A 2021 meta-analysis of the data from 13 studies showed that there was a reduced risk of cardiovascular incidence and mortality in individuals with higher selenium status compared to individuals with lower selenium status. There was a 15% decreased risk of cardiovascular incidence per 10 mcg increased increment in blood selenium concentration [Kuria 2021].

Selenium Status and Alzheimer’s Disease

Aging is a significant risk factor for developing a neurodegenerative disorder. Mitochondrial dysfunction and oxidative stress represent one proposed link between ageing and neurodegenerative disorders [Alehagen 2021].

Selenoproteins are known to defend against oxidative stress; thus, selenium deficiency may increase elderly individuals’ vulnerability to these disorders. In fact, elevated levels of reactive oxygen species appear to play a role in the
pathologies of Alzheimer’s disease and Parkinson’s disease. Antioxidant selenoenzymes may fulfill protective functions [Alehagen 2021].

In a 2017 meta-analysis of 12 case-control/observational studies reporting selenium concentrations in Alzheimer’s disease patients and healthy controls, researchers observed that circulating selenium concentrations were significantly lower in the Alzheimer’s disease patients compared to controls and that this lower selenium status was directly correlated with an important antioxidant enzyme in Alzheimer’s disease, glutathione peroxidase [Reddy 2017].

In a 2022 meta-analysis of six studies, researchers found that selenium supplementation was associated with an improvement in selenium levels, glutathione peroxidase activity, and cognitive test scores in patients with mild cognitive impairment and with improvement in selenium levels and mini-mental scores in Alzheimer’s disease patients [Pereira 2022].

Conclusion: Selenium Supplementation and Resistance to Disease

As we get older, we become more vulnerable to the adverse effects of environmental stresses and to disease pathology.

Studies show that selenium deficiency is closely associated with biological aging and with aging associated diseases [Alehagen 2021].

Dietary and supplemental selenium are important nutritional agents in the protection against age-related diseases through a strengthening of the immune response [Alehagen 2021].

Maintaining a serum selenium concentration of ca. 125 mcg/L is the recommendation of selenium scientists [Winther 2020].

Taking a selenium yeast supplement, which contains numerous different species of selenium, seems the best choice [Richie 2014].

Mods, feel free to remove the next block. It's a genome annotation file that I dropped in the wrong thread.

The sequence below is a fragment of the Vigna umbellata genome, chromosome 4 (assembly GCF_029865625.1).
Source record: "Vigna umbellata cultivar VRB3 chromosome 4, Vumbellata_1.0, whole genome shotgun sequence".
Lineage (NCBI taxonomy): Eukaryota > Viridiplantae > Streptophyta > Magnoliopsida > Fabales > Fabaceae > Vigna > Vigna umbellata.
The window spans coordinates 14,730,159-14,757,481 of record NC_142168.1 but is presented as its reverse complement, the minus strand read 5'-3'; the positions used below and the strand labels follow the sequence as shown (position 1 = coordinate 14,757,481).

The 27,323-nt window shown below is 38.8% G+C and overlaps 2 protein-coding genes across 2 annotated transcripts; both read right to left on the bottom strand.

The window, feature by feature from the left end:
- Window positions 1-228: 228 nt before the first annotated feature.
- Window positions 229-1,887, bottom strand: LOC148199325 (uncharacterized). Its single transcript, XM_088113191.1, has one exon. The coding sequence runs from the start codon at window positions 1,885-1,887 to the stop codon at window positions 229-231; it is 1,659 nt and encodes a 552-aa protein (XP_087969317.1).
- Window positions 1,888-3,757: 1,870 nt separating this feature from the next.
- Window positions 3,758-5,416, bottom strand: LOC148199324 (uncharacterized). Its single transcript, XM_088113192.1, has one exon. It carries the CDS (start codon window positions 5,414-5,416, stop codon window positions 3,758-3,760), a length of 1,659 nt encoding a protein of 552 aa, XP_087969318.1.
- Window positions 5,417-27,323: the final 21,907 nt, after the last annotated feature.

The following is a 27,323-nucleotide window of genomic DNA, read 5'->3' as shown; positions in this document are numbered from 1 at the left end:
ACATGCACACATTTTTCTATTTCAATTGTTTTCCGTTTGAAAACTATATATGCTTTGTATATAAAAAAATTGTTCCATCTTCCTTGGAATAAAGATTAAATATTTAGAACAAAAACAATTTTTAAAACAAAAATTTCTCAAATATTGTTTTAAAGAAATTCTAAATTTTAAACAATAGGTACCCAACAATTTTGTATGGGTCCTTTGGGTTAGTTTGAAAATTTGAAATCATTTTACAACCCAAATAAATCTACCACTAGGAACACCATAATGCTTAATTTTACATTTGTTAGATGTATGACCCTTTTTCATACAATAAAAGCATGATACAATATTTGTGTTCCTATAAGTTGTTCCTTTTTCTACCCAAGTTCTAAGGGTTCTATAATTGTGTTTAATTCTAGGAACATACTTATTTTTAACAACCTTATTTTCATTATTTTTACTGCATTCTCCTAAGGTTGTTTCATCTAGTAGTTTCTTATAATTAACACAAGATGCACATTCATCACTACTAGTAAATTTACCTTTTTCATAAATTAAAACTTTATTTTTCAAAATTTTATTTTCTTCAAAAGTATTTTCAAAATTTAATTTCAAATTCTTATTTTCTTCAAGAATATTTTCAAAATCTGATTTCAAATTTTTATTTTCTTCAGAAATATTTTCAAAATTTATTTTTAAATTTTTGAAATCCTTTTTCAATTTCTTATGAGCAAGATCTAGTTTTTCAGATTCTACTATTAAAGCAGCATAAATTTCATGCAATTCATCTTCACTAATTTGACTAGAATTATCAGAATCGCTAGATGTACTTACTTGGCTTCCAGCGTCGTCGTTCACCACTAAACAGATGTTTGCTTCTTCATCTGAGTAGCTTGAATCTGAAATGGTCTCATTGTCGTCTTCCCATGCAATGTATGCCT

Alehagen U, Opstad TB, Alexander J, Larsson A, Aaseth J. Impact of Selenium on Biomarkers and Clinical Aspects Related to Ageing. A Review. Biomolecules. 2021; 11(10):1478.

Bomer N, Grote Beverborg N, Hoes MF, Streng KW, Vermeer M, Dokter MM, IJmker J, Anker SD, Cleland JGF, Hillege HL, Lang CC, Ng LL, Samani NJ, Tromp J, van Veldhuisen DJ, Touw DJ, Voors AA, van der Meer P. Selenium and outcome in heart failure. Eur J Heart Fail. 2020 Aug;22(8):1415-1423.

Hariharan S, Dharmaraj S. Selenium and selenoproteins: Its role in regulation of inflammation. Inflammopharmacology. 2020;28:667–695.

Kuria A, Tian H, Li M, Wang Y, Aaseth JO, Zang J, Cao Y. Selenium status in the body and cardiovascular disease: a systematic review and meta-analysis. Crit Rev Food Sci Nutr. 2021;61(21):3616-3625.

Kuria A, Fang X, Li M, Han H, He J, Aaseth JO, Cao Y. Does dietary intake of selenium protect against cancer? A systematic review and meta-analysis of population-based prospective studies. Crit Rev Food Sci Nutr. 2020;60(4):684-694.

Pereira ME, Souza JV, Galiciolli MEA, Sare F, Vieira GS, Kruk IL, Oliveira CS. Effects of selenium supplementation in patients with mild cognitive impairment or alzheimer’s disease: a systematic review and meta-analysis. Nutrients. 2022 Aug 5;14(15):3205.

Reddy VS, Bukke S, Dutt N, Rana P, Pandey AK. A systematic review and meta-analysis of the circulatory, erythrocellular and CSF selenium levels in Alzheimer’s disease: A metal meta-analysis (AMMA study-I). J Trace Elem Med Biol. 2017 Jul;42:68-75.

Richie JP Jr, Das A, Calcagnotto AM, Sinha R, Neidig W, Liao J, Lengerich EJ, Berg A, Hartman TJ, Ciccarella A, Baker A, Kaag MG, Goodin S, DiPaola RS, El-Bayoumy K. Comparative effects of two different forms of selenium on oxidative stress biomarkers in healthy men: a randomized clinical trial. Cancer Prev Res (Phila). 2014 Aug;7(8):796-804.

Schomburg L, Orho-Melander M, Struck J, Bergmann A, Melander O. Selenoprotein-P deficiency predicts cardiovascular disease and death. Nutrients. 2019;11:1852.

Winther KH, Rayman MP, Bonnema SJ, Hegedüs L. Selenium in thyroid disorders – essential knowledge for clinicians. Nat Rev Endocrinol. 2020 Mar;16(3):165-176.

The information presented in this review article is not intended as medical advice and should not be used as such.

15 October 2022